“Grandma’s house smells funny”. Do you remember ever thinking that? Have you recently been back to visit and seen the whole place in a different way? Welcome to Retro.
The whole debate is very subjective. One man’s retro is another man’s ancient history. I have some neighbours whose entire flat is a living museum of Art Deco and I love visiting and being whisked off Tardis style to another time zone. Each time my eye is caught by a new acquisition, be it an egg cup or a silver frame or a dinner set that was picked up for a pittance on Golborne Road. To some the 1930s may seem like ancient history whereas to me, it is much closer and so has a certain comforting familiarity.
Until recent times people tended to buy their house furniture and live with it for their entire lives. These days with built in obsolescence being the norm, some new furniture can date easily and then fall apart. The fashion of new and clean has seemingly overtaken the more long lasting fashion of well-made. Both deserve their rightful positions in peoples’ homes. However I am strongly biased towards the old and the eclectic. I am not saying your whole home needs to be kitted out with heavy mahogany or rickety tables. However one masterly carved chair can make a statement and will stand the test of time.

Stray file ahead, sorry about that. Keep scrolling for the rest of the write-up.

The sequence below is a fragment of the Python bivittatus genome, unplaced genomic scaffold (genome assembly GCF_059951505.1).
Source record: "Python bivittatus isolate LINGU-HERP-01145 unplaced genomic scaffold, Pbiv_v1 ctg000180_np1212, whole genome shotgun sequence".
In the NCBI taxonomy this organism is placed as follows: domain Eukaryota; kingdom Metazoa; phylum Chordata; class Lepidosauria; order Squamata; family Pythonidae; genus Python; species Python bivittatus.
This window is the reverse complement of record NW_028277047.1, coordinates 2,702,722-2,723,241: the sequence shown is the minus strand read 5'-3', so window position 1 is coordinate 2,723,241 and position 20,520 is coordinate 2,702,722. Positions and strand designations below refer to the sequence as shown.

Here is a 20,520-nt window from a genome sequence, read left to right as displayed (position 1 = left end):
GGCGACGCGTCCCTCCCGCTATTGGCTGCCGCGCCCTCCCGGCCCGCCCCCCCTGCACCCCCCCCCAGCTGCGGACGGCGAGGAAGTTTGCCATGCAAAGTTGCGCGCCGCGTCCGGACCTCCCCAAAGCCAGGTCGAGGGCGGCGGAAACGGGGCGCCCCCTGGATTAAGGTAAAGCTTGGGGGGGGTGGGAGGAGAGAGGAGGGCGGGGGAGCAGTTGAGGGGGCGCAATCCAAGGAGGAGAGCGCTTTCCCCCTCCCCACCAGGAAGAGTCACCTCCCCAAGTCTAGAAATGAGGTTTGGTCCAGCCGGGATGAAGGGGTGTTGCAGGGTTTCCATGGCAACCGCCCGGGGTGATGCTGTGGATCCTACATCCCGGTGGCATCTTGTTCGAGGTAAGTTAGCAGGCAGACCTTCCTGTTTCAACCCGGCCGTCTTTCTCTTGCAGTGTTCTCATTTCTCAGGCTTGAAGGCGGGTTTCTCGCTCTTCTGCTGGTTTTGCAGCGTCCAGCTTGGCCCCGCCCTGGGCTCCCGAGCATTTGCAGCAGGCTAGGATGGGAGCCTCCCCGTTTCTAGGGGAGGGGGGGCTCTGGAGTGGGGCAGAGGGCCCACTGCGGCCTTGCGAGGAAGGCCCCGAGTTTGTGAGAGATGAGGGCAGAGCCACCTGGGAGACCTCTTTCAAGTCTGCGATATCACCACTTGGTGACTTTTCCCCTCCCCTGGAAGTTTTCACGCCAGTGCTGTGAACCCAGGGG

I feel we should be recycling and appreciating all the older pieces and taking the time to reflect on the work that has gone into their making. Before TV and our tablets kept us busy these domestic works of art have been crafted by hand. I am an advocate of gifting things forward. If you get tired or bored of an old piece, put it into someone else’s care. This is how antiques and our own personal precious histories are preserved. For me it is a no-brainer. Any furniture of good quality and design should never go in the bin. All it takes is a discerning eye and a sense of taste. It then changes from retro to vintage to timeless.
If you have time to see how retro and vintage can be funky you could do worse than taking a stroll through the Geffrye Museum in Hoxton. Set in alms houses it documents the past 400 years of domestic style over the years. Each of the period rooms captures the various decades so perfectly and is a snapshot of a bygone time. Take a close look at the 1950s room or any of the others and tell me that there is no style. It is beyond style and is almost more modern than some of the pieces being produced today.
Go to an auction and invest in a good solid piece of older furniture; treasure it and enjoy. The longer you have it, the more you will love it. In the bin? I think not.